A federal district court judge in Texas has threatened the future of the Affordable Care Act.
Judge Reed C. O'Connor struck down the law, siding with a group of 18 Republican state attorneys general and two GOP governors who brought the case. O'Connor said the tax bill passed by Congress in December 2017 effectively rendered the entire health law unconstitutional.
That tax measure eliminated the penalty for not having insurance. An earlier Supreme Court decision upheld the ACA based on the view that the penalty was a tax and thus the law was valid because it relied on appropriate power allowed Congress under the Constitution. O'Connor's decision said that without that penalty, the law no longer met that Constitutional test.
"In some ways, the question before the Court involves the intent of both the 2010 and 2017 Congresses," O'Connor wrote in his 55-page decision. "The former enacted the ACA. The latter sawed off the last leg it stood on."
The decision came just hours before the end of open enrollment for ACA plans in most states that use the federal HealthCare.gov insurance exchange. It is not expected that the ruling will affect the coverage for those people. The final decision isn't likely to be made until the case reaches the Supreme Court again.
The 16 Democratic state attorneys general who intervened in the case to defend the health law immediately vowed to appeal.
"The ACA has already survived more than 70 unsuccessful repeal attempts and withstood scrutiny in the Supreme Court," said a statement from Xavier Becerra of California. "Today's misguided ruling will not deter us: our coalition will continue to fight in court for the health and wellbeing of all Americans."
It is all but certain the case will become the third time the Supreme Court decides a constitutional question related to the ACA. In addition to upholding the law in 2012, the court rejected another challenge to the law in 2015.
It is hard to overstate what would happen to the nation's health care system if the decision is ultimately upheld. The Affordable Care Act touched almost every aspect of health care, including Medicare and Medicaid, generic biologic drugs, the Indian Health Service, and public health changes like calorie counts on menus.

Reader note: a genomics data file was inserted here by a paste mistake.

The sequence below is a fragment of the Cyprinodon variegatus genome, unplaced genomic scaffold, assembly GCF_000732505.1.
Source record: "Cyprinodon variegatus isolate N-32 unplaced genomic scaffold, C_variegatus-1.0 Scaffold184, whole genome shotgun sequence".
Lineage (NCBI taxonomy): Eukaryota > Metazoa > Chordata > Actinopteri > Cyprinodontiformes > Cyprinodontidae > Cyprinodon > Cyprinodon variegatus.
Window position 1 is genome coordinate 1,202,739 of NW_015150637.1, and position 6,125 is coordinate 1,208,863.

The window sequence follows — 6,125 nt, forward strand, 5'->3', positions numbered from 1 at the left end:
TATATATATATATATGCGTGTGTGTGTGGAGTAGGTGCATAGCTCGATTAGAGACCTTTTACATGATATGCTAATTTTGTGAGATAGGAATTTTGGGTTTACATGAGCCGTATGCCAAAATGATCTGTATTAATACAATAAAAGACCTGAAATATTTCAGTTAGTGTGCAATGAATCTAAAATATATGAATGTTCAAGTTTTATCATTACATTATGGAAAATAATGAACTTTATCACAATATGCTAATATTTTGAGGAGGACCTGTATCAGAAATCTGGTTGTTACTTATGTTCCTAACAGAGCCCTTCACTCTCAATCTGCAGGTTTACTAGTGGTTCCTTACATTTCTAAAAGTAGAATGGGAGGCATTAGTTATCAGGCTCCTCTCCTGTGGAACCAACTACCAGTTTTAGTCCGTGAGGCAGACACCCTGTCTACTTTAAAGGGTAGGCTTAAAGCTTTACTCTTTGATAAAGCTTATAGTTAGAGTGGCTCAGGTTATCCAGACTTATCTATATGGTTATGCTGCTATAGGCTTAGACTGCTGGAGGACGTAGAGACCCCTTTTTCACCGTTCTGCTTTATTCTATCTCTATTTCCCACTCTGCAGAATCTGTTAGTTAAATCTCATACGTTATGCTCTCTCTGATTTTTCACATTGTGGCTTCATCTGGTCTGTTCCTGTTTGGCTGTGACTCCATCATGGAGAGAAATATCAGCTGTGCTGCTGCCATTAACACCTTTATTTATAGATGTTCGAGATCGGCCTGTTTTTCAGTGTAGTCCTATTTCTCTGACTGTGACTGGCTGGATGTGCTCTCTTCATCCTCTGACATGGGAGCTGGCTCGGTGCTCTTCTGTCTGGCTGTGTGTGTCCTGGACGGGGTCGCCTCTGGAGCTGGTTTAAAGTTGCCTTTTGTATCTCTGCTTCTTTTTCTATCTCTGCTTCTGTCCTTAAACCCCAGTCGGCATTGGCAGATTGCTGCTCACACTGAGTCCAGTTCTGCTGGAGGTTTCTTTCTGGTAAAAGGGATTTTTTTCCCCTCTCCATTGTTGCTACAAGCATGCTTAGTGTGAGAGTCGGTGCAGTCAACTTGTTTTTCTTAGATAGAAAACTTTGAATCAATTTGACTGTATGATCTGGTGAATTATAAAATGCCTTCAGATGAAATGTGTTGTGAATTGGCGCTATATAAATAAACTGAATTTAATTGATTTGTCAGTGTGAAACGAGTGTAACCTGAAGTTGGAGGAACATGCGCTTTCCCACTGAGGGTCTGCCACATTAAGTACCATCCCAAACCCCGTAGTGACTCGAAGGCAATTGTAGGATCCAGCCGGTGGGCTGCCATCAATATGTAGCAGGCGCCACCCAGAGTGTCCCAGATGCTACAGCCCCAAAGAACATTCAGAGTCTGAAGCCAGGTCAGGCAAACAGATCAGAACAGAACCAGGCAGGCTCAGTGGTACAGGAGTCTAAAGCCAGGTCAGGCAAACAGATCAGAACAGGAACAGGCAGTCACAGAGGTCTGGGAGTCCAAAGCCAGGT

The case, Texas v United States, was filed in February. The plaintiffs argued that because the Supreme Court upheld the ACA in 2012 as a constitutional use of its taxing power, the elimination of the tax makes the rest of the law unconstitutional.
In June, the Justice Department announced it would not fully defend the law in court. While the Trump administration said it did not agree with the plaintiffs that the tax law meant the entire ACA was unconstitutional, it said that the provisions of the law guaranteeing that people with preexisting health conditions could purchase coverage at the same price as everyone else were so inextricably linked to the tax penalty that they should be struck.
The administration urged the court to declare those provisions invalid beginning Jan. 1, 2019. That is the day the tax penalty for not having insurance disappears.
The protections for people with preexisting conditions was one of the top health issues in the midterm elections earlier in November. While the issue mostly played to the advantage of Democrats, one of the Republican plaintiffs, Missouri Attorney General Josh Hawley, defeated Democratic incumbent Sen. Claire McCaskill. Another plaintiff, West Virginia Attorney General Patrick Morrisey, lost to Democratic incumbent Sen. Joe Manchin.
President Donald Trump was quick to take a victory lap, and pressed Senate Majority Leader Mitch McConnell, R-Ky., and the presumed incoming House Speaker Nancy Pelosi, D-Calif., to fix the problem. The president tweeted Friday night: "As I predicted all along, Obamacare has been struck down as an UNCONSTITUTIONAL disaster! Now Congress must pass a STRONG law that provides GREAT healthcare and protects pre-existing conditions. Mitch and Nancy, get it done!"
But congressional leaders were quick to point out that the suit is far from over.
"The ruling seems to be based on faulty legal reasoning and hopefully it will be overturned," said a statement from Senate Minority Leader Chuck Schumer, D-N.Y.
Many legal experts agreed with that assessment. "This is insanity in print, and it will not stand up on appeal," tweeted University of Michigan Law School Professor Nicholas Bagley, an expert in health law.
Even some conservatives were left scratching their heads. "Congress acted last year to repeal the mandate, but leave everything else in place and the courts should have deferred to that," tweeted former congressional GOP aide Chris Jacobs.
Kaiser Health News, a nonprofit news service, is an editorially independent program of the Kaiser Family Foundation, and not affiliated with Kaiser Permanente.
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